Aside from his alleged masturbation in a porno theatre and his reported possession of child pornography, Paul Reubens was one of the coolest men in many of our lives back in the late ’80s and early ’90s. We’d wake up early each Saturday morning in hopes of catching our favorite cartoon shows and the infamous “Pee Wee’s Playhouse.” Who would have ever thought that Pee Wee’s theme song was actually created by the lead singer of Devo, Mark Mothersbaugh (yep, those guys that made “Whip It”)?
Well…would you? Thought not. And, who would have thought that while Devo was touring, Mothersbaugh used his downtime to create wildly comical and deeply personal postcard art to send to his loved ones as a sort of “road diary,” that he eventually began to show worldwide in solo art shows during the ’80s and ’90s? Not you again? Wow, your just not doing good today, are ya? Well if you hadn’t figured it out yet (which you probably didn’t, seeing your track record with the last two problems I gave you), Mark Mothersbaugh’s latest art show, Homefront Invasion, is being exhibited right here in Miami at OBJEX Artspace.
As the twisted genius behind the ultramodern electronica band Devo and founder of Mutato Muzika (his L.A. based music company), his experiences have given him various creative outlets. As an adult on the road with a group determined to oppose all things mundane and safe in music, he has steadily created a mass of postcards, producing new ones daily, sometimes in upwards of twenty cards in a 24-hour period.
The cards shown at OBJEX are actually recreations of the originals, which Mothersbaugh hardly ever parts with. Each print at the gallery was handpicked for this very show and some even created for the event. All of them – EPSON digital prints which have then been replicated using a variety of mediums including pens, pencils, Photoshop, and other such tools to create unusual effects – sometimes lose the overall eccentricity of the pieces.
Outside, the opening reception for the exhibit last Saturday played like a scene straight out of Grand Theft Auto: Vice City. OBJEX sat at the intersection of several ominous women’s handbag factories as mopeds scooted by noisily at top speeds down a desolate street. The only indication that this was reality was the absentness of Uzi wielding gangs and trash-talking hookers. Inside the gallery, the opening ran smoothly with ambiance set by Devo music droning through the air amidst a surprisingly large number of people. The space filled quickly as people moved back and forth between the beer/wine table and the rest of the exhibit.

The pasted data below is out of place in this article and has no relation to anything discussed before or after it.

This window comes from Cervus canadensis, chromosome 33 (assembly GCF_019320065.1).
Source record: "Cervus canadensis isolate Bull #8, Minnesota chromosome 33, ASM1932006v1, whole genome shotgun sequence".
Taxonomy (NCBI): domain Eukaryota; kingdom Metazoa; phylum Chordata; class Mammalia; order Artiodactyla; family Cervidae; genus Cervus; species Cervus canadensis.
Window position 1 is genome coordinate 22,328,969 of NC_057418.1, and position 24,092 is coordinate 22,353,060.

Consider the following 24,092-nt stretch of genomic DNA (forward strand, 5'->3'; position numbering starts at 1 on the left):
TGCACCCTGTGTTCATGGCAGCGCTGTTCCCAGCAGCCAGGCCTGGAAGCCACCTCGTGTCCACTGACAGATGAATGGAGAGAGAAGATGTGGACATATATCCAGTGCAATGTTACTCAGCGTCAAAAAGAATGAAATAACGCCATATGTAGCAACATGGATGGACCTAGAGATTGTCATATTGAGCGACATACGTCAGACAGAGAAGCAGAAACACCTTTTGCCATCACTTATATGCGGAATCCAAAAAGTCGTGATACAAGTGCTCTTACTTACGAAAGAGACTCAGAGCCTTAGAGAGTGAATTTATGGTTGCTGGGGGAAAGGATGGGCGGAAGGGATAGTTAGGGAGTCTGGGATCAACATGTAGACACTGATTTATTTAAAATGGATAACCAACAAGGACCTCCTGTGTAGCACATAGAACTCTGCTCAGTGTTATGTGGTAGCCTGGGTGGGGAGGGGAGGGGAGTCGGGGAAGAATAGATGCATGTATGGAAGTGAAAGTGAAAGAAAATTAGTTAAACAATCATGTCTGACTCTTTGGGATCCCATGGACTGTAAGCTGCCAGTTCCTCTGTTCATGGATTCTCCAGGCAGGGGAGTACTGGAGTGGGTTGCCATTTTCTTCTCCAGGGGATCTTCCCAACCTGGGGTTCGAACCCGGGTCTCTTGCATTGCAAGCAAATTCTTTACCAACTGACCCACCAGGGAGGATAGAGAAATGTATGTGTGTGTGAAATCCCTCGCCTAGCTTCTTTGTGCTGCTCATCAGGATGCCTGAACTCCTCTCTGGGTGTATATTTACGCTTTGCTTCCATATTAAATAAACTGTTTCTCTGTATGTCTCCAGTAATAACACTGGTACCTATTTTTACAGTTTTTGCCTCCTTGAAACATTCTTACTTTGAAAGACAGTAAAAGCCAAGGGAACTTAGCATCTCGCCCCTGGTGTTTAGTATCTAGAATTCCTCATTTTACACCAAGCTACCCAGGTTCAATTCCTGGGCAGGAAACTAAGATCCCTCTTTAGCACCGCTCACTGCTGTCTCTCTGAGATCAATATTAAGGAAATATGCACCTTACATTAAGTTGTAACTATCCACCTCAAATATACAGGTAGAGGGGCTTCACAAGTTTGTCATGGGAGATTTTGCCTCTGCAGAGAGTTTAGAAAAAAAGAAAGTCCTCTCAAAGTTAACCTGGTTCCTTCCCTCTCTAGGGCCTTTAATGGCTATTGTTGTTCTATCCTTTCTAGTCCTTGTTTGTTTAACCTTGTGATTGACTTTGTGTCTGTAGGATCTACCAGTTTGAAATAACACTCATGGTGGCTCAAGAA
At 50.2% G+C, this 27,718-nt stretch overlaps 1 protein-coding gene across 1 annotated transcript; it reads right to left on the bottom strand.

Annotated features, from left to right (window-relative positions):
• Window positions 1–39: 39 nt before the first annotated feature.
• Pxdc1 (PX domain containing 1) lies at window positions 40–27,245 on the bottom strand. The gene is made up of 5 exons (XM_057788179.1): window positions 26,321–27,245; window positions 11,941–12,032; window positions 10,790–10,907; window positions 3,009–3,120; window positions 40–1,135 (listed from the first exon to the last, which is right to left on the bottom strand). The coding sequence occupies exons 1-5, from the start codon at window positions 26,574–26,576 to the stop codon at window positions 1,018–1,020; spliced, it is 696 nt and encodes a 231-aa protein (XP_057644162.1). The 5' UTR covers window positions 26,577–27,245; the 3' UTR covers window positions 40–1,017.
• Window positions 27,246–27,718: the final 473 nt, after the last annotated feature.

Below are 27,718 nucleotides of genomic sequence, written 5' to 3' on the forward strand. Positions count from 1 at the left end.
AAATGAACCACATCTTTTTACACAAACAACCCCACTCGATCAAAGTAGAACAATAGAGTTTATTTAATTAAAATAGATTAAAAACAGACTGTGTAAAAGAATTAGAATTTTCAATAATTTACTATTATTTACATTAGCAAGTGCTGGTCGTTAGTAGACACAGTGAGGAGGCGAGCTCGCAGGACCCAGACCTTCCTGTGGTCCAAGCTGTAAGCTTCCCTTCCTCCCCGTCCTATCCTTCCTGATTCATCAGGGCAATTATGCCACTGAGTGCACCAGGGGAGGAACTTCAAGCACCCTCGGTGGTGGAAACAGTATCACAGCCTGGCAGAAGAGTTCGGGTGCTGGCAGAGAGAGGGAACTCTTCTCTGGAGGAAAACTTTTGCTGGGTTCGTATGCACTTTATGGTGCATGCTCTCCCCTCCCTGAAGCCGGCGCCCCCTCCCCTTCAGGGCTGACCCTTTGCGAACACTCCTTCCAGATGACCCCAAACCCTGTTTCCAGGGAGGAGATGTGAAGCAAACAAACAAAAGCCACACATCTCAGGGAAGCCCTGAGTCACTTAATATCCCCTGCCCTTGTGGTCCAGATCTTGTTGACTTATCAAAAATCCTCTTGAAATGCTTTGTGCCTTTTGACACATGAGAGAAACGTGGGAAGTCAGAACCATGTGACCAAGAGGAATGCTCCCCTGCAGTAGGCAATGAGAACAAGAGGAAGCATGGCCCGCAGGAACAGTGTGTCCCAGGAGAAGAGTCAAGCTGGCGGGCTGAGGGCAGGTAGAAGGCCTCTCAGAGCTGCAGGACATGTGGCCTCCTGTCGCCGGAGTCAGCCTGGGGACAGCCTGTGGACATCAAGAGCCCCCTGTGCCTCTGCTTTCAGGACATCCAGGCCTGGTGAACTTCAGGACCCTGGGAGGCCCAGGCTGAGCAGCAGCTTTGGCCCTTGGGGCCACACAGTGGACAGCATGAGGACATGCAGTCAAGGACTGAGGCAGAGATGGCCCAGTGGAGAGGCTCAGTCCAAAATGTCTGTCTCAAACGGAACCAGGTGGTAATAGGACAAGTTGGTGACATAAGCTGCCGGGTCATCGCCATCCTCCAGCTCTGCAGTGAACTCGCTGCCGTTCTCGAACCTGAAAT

Staying within the subtle theme of the exhibit and the pervading coverage of the war in Iraq, several of the pieces displayed a coweld shooter with head covered and face veiled only showing menacing eyes and a bindi as in “Dirty Bomb Cheers.” Others – like “Early Bird Special” depicting a baby’s arms dangling around the title of the piece as a quasi-gremlin face at the bottom (reminiscent of Don Rickles) scowled in between the words “Genetic” and “Purposelessness” – left the viewer wondering just what the hell they were looking at.
Most of the pieces are obviously just the pandering of a man who wants to give people something shockingly new to look at, not necessarily with a purpose in mind. Mark Mothersbaugh presents a type of art possibly only fully appreciated by the artist himself, but make your own decision to see a show by the man who gave you Pee Wee’s intro.
Homefront Invasion is on view through May 2 at OBJEX Artspace, 500 NW 24th St., Suite F (upstairs), Miami. Call 305-576-6551 for more info.
Chris Howard can be reached at BBHMM3234@aol.com.